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Why are mythic creatures great for DMs in non-mythic campaigns? Because they're any easy way to make challenging bosses for players bored by default difficulty (like mine - they consider most parts of Rappan Athuk none too hard...); Because they allow you to create easy distinctions between a regular being of a species and a mook - and because they allow you to set up bosses with elaborate back stories, whose legends the PCs can unearth to stand a fighting chance.
I'm honestly surprised not more modules have been using them - so far, only 4 Dollar Dungeon's superb Journey to Cathreay is the only one I could mention from the top of my head....
(And if anyone want my advice for Mythic bosses in non-mythic campaigns, feel free to drop me a line via my site.)
This installment of the Gossamer Worlds-series clocks in at 10 pages, 1 page front cover, 1 page editorial, leaving us with 8 pages of content, so let's take a look!
So what is the Verse Arcanum? In one sentence, I'd describe it as "ye old fantasy setting" - elves, dwarves, magic galore, curses, prophecies and adventurers - fey and miles-long wyrms (true dragons in the most lethal, city-leveling sense...) and just about all other things and creatures you know from these settings can be found in this UNIVERSE (not just world!). Rainbow bridges? Check. Nasty Umbra-worshipping subterranean dwarves that specialize in unmaking magic? Check. Dual-natured elves that are at once light and dark elves? Yup.
Now of course, in the context of Lords of Gossamer and Shadows, the Verse Arcanum works differently - each Lord (or Lady) may erect one tower and said tower acts as his/her domain - no total control to be gained here. The influence of the tower and the respective ruler is felt via the demesne, or domain of said tower, in which the respective ruler controls the land. Now logically, this is not something most locals are keen on - and adventurers questing to take down the wizard's tower, annoyingly self-righteous paladins...here's the chance to hurl all those characters back at the players...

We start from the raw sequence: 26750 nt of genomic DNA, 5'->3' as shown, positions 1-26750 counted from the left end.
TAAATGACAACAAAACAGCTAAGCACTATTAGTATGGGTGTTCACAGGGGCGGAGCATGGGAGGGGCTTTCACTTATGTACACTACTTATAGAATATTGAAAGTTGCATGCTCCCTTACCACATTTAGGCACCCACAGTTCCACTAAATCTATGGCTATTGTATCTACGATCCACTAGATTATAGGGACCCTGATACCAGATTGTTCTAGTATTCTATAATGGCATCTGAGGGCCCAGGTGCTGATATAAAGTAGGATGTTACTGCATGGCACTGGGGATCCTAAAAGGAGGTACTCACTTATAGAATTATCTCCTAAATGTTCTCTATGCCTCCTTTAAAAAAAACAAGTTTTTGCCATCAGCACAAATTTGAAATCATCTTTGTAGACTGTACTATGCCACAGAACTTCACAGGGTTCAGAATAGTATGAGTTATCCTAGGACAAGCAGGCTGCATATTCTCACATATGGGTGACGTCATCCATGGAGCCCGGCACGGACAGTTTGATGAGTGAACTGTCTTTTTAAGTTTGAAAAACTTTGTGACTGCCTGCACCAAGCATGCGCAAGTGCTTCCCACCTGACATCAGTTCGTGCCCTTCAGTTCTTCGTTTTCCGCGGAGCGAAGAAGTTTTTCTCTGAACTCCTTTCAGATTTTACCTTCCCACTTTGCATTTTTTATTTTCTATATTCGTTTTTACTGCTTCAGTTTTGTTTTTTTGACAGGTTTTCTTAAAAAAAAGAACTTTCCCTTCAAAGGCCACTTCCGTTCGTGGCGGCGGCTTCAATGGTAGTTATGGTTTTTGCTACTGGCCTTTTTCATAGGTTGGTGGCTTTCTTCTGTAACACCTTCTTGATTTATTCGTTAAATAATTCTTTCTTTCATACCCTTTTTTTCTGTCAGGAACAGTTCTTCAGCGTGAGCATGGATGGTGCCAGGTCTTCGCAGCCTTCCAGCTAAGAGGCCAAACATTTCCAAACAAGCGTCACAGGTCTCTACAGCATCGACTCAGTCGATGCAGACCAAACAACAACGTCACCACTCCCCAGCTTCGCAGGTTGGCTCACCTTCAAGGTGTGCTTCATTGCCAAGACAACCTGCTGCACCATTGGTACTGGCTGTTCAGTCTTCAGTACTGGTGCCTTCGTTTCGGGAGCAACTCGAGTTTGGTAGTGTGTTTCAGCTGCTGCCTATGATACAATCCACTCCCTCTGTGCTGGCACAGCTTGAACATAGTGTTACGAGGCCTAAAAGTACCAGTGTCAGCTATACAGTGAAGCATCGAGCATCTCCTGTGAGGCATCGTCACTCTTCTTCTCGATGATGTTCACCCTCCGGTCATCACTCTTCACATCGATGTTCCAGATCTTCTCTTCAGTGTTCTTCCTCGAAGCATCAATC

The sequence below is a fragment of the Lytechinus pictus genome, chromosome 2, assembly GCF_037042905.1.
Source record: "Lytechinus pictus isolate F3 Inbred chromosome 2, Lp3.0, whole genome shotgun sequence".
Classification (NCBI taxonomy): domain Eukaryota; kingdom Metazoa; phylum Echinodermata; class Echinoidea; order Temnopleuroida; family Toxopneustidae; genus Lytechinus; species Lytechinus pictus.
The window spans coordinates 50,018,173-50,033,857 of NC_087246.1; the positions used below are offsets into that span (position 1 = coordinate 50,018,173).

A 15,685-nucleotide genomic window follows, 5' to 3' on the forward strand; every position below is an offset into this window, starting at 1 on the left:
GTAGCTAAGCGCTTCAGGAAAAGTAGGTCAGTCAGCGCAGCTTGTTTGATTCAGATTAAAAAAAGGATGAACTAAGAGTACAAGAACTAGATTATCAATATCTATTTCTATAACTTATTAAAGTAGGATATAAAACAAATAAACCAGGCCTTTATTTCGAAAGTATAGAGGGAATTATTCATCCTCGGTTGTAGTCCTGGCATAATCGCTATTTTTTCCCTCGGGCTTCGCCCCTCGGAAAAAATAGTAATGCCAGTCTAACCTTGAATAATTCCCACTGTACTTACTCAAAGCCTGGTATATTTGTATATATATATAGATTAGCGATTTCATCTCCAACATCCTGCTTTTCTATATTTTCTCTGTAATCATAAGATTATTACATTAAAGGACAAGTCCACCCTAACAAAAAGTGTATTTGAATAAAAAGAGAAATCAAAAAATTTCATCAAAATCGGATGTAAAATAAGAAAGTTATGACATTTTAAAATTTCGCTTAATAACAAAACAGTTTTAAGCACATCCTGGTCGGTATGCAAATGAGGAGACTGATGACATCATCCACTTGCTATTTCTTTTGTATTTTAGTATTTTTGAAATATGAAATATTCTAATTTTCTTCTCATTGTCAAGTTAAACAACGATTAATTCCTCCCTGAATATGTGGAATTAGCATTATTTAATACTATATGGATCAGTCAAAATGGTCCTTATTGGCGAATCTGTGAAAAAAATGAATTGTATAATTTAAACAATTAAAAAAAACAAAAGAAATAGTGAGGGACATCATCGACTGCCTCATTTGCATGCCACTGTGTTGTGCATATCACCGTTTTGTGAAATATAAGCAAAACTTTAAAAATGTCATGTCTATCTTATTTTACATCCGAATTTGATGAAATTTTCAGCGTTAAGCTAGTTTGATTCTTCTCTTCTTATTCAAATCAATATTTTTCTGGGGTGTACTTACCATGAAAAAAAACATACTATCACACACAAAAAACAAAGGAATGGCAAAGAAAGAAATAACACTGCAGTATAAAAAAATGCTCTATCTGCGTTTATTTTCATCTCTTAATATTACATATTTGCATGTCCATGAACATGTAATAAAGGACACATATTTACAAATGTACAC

Beyond world trees containing whole worlds and civilizations, wizard academies and the like, the Verse Arcanum offers potential galore for a more meta approach to fantasy gaming.
Editing and formatting are top-notch, I didn't notice any glitches. Layout adheres to Rite Publishing's full-color two-column standard for LoGaS-supplements and the pdf comes with glorious, thematically fitting original pieces of artwork. The pdf comes excessively bookmarked, which is nice to see, even at such a short length!
Matt Banach's Verse Arcanum is at once very conservative and one might argue, not as unique as some of his other creations. On the other hand, it could be seen as creative by its trope-inversion, by its essentially post-fantasy-gaming perspective on traditional fantasy tropes and as such, has quite some merit. Now one thing that personally didn't wholyl gel with me would be the focus of this Gossamer World - it's a universe, I get it. But why not devote a larger source book to it? The wyrms, for example, being the awesome beasts that they are, could have used some stats in the context of LoGaS and the dualistic nature of elves, dwarves etc. almost begs for an array of unique cantrips, spells etc. to learn. The tower defense angle is also rather awesome, but more concise effects on the demesne et al would have been awesome.
Don't get me wrong, this is a great book, but it also is essentially a teaser-level pdf that can only go into so much detail for an idea that is slightly too much for the constraints of the pdf. Unlike other Gossamer Worlds, this is more about the twists on fantasy in the context of LoGaS, not about playing grounds, and it just doesn't follow up on the ideas with proper effects.